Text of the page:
2011 March 31 Thursday
Health Reform Law Makes Many Kids Uninsurable
The New York Times reports how the Obamacare health insurance legislation (the Patient Protection and Affordable Care Act or PPACA) has the perverse effect of making large numbers of children medically uninsurable.
Insurers in Texas and across the nation — protesting a provision of the 2010 federal health care overhaul that prohibits pre-existing condition limitations for children under 19, have simply stopped offering new child-only policies. For children being raised by their grandparents, who are not poor enough to qualify for Medicaid and have no employer-offered insurance or family plans to cover them, there are few options.
The (obvious) problem is that if you can get medical insurance at any time why not save money and just wait to buy it once you develop a serious ilness? But the impractical idealists who voted for Obamacare wanted to make everyone equal. So they've made uninsurable any child whose parents do not get dependent medical insurance thru their jobs.
One of the results: decreased labor mobility. Parents won't be able to quit jobs to start their own businesses or to do more highly paid contract work when doing so will leave their kids uninsured. Congress is such a wrecking crew.
A few state legislatures are making a bad situation even worse by requiring any insurance company that offers medical insurance policies to adults to also offer policies for children. Of course this is an incentive for more insurance companies to drop out of the individual health insurance market altogether.
There's no free lunch, in insurance or anywhere else. When Congress and the state legislatures create mandates, somebody's got to pay for them. Insurance companies typically respond by raising the price for everyone or dropping what has become an unprofitable line of coverage. Your story mentions that one idiot legislator (a Democrat, naturally, although the Republicans aren't much better) wants to force insurance companies doing business in Texas to provide coverage for children. This is a good way to drive insurers out of Texas, and it will compel those remaining in the state to raise prices.
I don't care if it's labeled "Socialism", but a government's duty is to provide free medical care and education for its citizens, even though there could also be private hospitals and schools, sure.
And yes, by free education I mean also higher education, university; not only elementary, middle and high school. Many, many countries far poorer than the U.S. provide that with high quality.
Is that too Socialist?
"I don't care if it's labeled "Socialism", but a government's duty is to provide free medical care and education for its citizens, even though there could also be private hospitals and schools, sure."
Awesome. I say we cut out the middle man Fed and you send the $ right to me. I take credit cards as well.
The litmus test should always be, is the market elastic or not. Buying toothpaste is elastic, because if one brand is not on the shelf, then you can buy another. Water and wastewater would be inelastic, because there is usually only one supplier.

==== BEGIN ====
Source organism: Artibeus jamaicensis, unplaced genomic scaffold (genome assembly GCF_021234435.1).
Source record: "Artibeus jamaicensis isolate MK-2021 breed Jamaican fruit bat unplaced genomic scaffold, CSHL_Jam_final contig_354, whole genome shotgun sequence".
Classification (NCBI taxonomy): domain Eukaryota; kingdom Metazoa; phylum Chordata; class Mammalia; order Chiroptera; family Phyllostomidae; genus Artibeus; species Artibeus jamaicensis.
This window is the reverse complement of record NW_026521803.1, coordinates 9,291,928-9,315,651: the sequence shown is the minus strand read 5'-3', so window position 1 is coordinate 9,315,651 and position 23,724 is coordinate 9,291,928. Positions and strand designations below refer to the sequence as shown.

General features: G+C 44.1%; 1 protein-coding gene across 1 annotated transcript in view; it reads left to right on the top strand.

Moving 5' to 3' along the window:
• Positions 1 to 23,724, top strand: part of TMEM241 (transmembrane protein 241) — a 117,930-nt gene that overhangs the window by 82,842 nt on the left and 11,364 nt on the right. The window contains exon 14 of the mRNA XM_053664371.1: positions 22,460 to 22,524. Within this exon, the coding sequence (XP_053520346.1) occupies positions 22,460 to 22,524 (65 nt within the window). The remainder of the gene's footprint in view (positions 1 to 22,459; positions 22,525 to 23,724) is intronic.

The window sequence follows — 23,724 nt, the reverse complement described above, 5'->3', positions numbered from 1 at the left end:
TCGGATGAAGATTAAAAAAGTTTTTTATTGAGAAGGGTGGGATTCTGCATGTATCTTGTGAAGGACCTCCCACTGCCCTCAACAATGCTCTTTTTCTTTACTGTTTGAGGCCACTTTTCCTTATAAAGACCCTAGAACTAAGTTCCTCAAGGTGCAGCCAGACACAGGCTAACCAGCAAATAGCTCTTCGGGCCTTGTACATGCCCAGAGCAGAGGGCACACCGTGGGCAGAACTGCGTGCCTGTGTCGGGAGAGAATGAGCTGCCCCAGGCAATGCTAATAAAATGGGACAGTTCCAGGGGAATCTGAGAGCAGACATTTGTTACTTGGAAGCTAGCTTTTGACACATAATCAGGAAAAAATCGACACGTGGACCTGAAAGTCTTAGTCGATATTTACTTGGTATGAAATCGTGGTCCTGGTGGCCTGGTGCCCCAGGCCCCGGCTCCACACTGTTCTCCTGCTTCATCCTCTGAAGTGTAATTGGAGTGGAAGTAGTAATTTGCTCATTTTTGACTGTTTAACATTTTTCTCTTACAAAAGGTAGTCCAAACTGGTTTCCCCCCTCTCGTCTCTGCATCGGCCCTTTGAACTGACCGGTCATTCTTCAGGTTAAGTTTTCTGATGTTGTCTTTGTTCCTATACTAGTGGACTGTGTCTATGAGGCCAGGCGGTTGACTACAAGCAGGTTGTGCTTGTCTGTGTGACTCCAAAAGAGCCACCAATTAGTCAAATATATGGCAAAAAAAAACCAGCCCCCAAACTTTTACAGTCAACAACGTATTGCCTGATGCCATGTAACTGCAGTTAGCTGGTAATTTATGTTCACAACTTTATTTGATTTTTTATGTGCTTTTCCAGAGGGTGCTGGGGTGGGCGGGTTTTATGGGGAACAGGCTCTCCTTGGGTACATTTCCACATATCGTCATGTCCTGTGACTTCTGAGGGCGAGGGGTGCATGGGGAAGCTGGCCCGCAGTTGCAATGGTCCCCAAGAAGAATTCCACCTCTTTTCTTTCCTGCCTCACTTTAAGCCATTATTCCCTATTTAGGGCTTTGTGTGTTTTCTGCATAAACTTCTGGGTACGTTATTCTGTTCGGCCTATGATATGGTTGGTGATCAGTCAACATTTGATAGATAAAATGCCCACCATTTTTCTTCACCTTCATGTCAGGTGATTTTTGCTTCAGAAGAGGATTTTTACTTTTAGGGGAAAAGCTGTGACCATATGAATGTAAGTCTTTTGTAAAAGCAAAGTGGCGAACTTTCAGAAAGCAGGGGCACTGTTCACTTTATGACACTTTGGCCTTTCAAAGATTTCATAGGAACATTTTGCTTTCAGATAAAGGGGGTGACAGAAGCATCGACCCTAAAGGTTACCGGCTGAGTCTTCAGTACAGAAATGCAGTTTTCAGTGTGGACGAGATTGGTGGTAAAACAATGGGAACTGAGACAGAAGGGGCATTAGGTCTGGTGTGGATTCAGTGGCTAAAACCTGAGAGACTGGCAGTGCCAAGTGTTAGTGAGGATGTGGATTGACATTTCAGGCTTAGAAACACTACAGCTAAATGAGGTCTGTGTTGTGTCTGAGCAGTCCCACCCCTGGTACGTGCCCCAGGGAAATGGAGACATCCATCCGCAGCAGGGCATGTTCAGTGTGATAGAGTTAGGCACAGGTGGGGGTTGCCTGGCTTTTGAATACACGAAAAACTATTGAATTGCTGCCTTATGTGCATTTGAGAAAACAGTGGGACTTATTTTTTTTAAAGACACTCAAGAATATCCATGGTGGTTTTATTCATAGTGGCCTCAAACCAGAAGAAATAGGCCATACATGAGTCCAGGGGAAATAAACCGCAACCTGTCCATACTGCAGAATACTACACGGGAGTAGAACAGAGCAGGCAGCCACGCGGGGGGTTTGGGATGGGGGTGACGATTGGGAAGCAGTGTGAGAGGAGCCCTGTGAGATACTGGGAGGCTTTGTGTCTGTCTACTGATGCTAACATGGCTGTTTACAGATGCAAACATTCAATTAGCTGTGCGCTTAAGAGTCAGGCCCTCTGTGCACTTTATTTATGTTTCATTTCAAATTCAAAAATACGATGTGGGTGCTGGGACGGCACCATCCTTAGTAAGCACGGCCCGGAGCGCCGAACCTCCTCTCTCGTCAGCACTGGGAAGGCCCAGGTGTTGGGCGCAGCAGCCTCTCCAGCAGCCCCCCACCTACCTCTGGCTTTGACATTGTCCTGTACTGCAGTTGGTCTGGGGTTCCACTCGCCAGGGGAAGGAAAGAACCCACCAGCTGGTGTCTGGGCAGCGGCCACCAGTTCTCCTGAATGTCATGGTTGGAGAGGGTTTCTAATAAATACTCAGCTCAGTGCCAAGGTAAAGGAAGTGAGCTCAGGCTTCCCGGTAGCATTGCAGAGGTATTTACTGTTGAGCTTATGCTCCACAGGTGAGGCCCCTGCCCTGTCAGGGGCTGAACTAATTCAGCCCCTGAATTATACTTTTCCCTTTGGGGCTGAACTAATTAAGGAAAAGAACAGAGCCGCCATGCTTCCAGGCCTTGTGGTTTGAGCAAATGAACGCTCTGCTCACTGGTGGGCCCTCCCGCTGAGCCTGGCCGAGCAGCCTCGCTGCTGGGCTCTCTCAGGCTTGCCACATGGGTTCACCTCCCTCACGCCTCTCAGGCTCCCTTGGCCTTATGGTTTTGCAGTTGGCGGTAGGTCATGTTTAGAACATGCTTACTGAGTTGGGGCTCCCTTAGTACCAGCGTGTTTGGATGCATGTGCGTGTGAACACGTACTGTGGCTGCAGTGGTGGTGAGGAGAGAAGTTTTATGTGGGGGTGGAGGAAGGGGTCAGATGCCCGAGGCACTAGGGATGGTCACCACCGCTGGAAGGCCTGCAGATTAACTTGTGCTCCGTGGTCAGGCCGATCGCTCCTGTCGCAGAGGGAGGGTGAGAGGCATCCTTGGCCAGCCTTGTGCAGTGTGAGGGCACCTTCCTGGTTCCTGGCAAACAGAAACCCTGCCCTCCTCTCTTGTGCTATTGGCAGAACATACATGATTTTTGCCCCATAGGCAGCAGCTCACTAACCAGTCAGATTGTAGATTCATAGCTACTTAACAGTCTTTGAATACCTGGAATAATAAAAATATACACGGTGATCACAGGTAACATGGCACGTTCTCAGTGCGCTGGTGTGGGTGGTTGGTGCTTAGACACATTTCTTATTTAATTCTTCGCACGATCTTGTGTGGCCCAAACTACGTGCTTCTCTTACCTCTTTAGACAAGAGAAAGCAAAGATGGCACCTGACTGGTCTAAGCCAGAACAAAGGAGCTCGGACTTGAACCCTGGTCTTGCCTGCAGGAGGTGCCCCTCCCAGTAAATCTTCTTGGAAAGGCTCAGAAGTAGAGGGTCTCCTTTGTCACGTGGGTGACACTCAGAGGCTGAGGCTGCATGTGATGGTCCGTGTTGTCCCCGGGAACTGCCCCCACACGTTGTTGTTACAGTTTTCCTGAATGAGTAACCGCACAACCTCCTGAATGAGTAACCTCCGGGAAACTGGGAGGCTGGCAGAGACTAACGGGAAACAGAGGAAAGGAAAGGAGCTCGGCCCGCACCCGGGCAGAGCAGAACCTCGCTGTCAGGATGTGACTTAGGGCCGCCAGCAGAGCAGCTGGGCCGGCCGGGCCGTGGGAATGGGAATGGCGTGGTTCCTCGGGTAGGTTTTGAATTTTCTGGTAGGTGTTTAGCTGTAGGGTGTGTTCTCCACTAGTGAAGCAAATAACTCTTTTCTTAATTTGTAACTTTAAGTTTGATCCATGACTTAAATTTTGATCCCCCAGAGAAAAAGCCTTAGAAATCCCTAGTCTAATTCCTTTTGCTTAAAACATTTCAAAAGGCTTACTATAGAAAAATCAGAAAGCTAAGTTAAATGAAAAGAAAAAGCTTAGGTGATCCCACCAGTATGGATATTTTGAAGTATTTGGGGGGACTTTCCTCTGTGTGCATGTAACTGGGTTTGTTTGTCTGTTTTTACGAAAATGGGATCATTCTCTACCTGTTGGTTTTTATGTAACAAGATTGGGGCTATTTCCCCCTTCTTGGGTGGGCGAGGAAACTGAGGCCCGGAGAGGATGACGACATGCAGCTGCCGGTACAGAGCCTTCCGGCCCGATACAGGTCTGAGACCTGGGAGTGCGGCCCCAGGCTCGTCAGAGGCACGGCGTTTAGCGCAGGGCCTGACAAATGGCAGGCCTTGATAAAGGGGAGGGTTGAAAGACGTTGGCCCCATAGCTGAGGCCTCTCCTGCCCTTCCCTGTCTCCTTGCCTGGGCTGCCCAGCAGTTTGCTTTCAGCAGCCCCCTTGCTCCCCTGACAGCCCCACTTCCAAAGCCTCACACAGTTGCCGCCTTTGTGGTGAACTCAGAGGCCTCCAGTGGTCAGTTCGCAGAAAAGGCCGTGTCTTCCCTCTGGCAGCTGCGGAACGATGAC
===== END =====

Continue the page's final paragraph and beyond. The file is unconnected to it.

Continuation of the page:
Healthcare for the most part is elastic. If you don't want a certain doctor, then others are available. Therefore, market mechanisms can and should be applied to healthcare. Wherever markets are inelastic, it is best done by government or it should be heavily regulated. Nuclear Power Plants are inelastic, and demand is pretty constant, so they should be heavily regulated or government owned.
In the case of Obamacare, inelastic oversight mechanisms (government) are being overlaid onto a market that is inherently elastic. This is equally wrong to the opposite case of Enron. Enron applied elastic market mechanisms to inelastic power. The people of California were better off with regulated rates. Enron manipulated the market for profit, knowing that people would pay up because they had no choice. Obamacare will also force us to have no choice.
With regards to above comments about government's duty, we have ill defined the role of money in our system and this has caused confusion. Money is a fiat of the law, and money issuance power belongs only to the government. Our private banking fractional reserve credit money system has Capital Costs on average of 40%. That means you work about half your life servicing debt. So, yes we can afford to do a lot more, but we first have to fix our money system. Here is a link to the Canadian system that lasted from 1935 to 1974. It takes about 1/2 of the video to get to the debt chart. Notice, that very heavy investment occured during the low/no debt period.
But isn't it one of the Democrats' goal to destroy the Evil For-Profit Medical Insurance Industry? I understood their intention was not to supplement the industry, or distribute the risks more evenly, but to shut it down. Not all at once, mind you, (that would trigger great social unrest) but gradually, over a period of time. Say, ten to fifteen years.
Anyway, since the insurance companies are profit-making entities more like investment banks these days, they have little or no incentive to stay in low-margin businesses like insurance anyway.
"Awesome. I say we cut out the middle man Fed and you send the $ right to me. I take credit cards as well."
Good idea. Let's cut the middle man, 'cause I am alerady sending the $ to you when I pay my taxes. That tax $ we all pay is also for your benefit, -if you are a citizen and require it of course-.
The bulk of the money from the taxes we pay should be enough for free education and medical care for everybody who needs it -as it is in many countries-
But the "government of the people" uses it on war which sucks up a lot more $ than education and medical care.